One of the biggest learning curves in adjusting to varying pet mobility is having multiple dogs with different needs. In this guest blog, Aimee discusses the adjustments she's made to meet the needs of her labs, Fergus and Bonnie.
"We have two dogs with two very different sets of needs. It definitely hasn’t been easy!"
Fergus is used to long walks, plenty of swimming and play time. where as Bonnie is very limited in her mobility. We wanted to ensure that neither missed out and that we managed to stay on track with both Bonnie and Fergus' routines. We have two dogs with two very different sets of needs. It definitely hasn’t been easy! To compromise, we have been very careful to give both dogs alternating, small chunks of what they need on a daily basis.
Both dogs have been fed using puzzle feeders, snuffle mats etc especially during lockdown and Bonnie’s Rehab. With Bonnie being on reduced exercise I have had to ensure she gets the correct amount of food, enough to help her to
continue developing and not too much to let her gain weight. I found that if I got organised for the week ahead with weighing out their food for the week and then distributing this into different puzzle feeders made life easier. I blend kibble up and freeze it into any container I have. then give the treats and puzzles during the day.
For a while playtime for them together has unfortunately been off the cards, so I’ve had to become creative in ways to control their playtime. I have found that a game of ‘find it’ in both the house and garden is a great game they can safely play together with me. Catering to their all time favourite companion games of ‘bitey face’ and chase has just not been possible. In fact to stop the chase game, I found that over the summer placing them in a play pen in the garden limited the space they had and allowed them to play a gentler version of ‘bitey face’ and cuddle. Anyone with multiple dogs knows the allowance of their bond time is essential. Even without the exhilaration of running, it's clear that they value that time together. I am slowly allowing them more time to play chase in the garden and whilst out on walks. But always monitored and limited. If its getting too rough or they are running for too long, then I will use their stop command and they will stop and sit. I am then able to re call them back. This allows them playtime but keeps it safely controlled.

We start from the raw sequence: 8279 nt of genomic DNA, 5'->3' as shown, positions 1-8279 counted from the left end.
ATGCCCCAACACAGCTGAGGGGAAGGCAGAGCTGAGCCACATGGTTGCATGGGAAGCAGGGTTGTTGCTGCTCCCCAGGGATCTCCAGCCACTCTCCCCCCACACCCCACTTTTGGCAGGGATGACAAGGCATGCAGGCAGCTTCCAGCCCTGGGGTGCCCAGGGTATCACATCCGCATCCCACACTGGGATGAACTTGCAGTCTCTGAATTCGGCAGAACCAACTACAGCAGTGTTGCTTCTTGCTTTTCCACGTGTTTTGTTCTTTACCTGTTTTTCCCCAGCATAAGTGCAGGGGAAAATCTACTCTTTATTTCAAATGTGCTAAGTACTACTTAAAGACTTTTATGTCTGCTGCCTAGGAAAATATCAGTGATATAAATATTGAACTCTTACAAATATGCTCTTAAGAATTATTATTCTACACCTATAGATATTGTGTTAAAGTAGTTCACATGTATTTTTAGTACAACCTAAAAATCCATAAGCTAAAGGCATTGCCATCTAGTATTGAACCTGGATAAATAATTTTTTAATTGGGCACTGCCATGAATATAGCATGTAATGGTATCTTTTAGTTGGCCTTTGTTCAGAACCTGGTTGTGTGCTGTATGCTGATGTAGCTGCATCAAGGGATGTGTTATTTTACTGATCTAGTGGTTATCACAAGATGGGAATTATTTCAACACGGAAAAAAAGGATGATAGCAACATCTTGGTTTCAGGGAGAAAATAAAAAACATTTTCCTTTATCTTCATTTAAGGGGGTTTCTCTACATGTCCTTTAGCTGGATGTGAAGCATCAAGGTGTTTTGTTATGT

Bonnie is allowed 2 x 30-40 Minute walks a day and Fergus is used to long full day walks at weekends and holidays. I have a list of local places that I have deemed to be ‘Bonnie safe’ so we have changed how we spend our free time. This is often comprised of allowing Fergus a big walk of a couple of hours and
then letting Bonnie have her little walk which will often include a cafe for a drink and some cake (for us) so she can sit and people watch. Then Fergus can have another big walk. During lockdown we pack picnics and blankets to cater for a decent stop time.
I really wanted Bonnie to do Agility, the same as Fergus but I’m not allowing her to do that due to the impact on her joints. Instead I’ve discovered Hoopers, this is a low impact activity that has a series of Hoops and Tunnels to guide the dog around. I’ve made some equipment at home to do some basics with Bonnie
and we will soon be attending a class. It will be good to learn a new sport together with Bonnie and I just know she will love it.
Fergus on the other hand absolutely loves a game of fetch, of any sort as he is a working gun dog. So we play fetch when Bonnie is not around. I don’t want Bonnie becoming Fetch obsessed as its a huge amount of impact on her joints. As an alternative to allow her to play in a similar style we hide balls and dummy's for her to find, this gives her the fun and satisfaction of playing without the damage to her joints.
But it's not all outdoors and mum madly running around after them both. One low energy activity that's never changed and that they both love, is putting a film on. The fire roaring with an abundance of snuggles on the sofa!
It can be stressful meeting the needs of a pet with mobility issues, so always also make sure to take the time for you both to recuperate!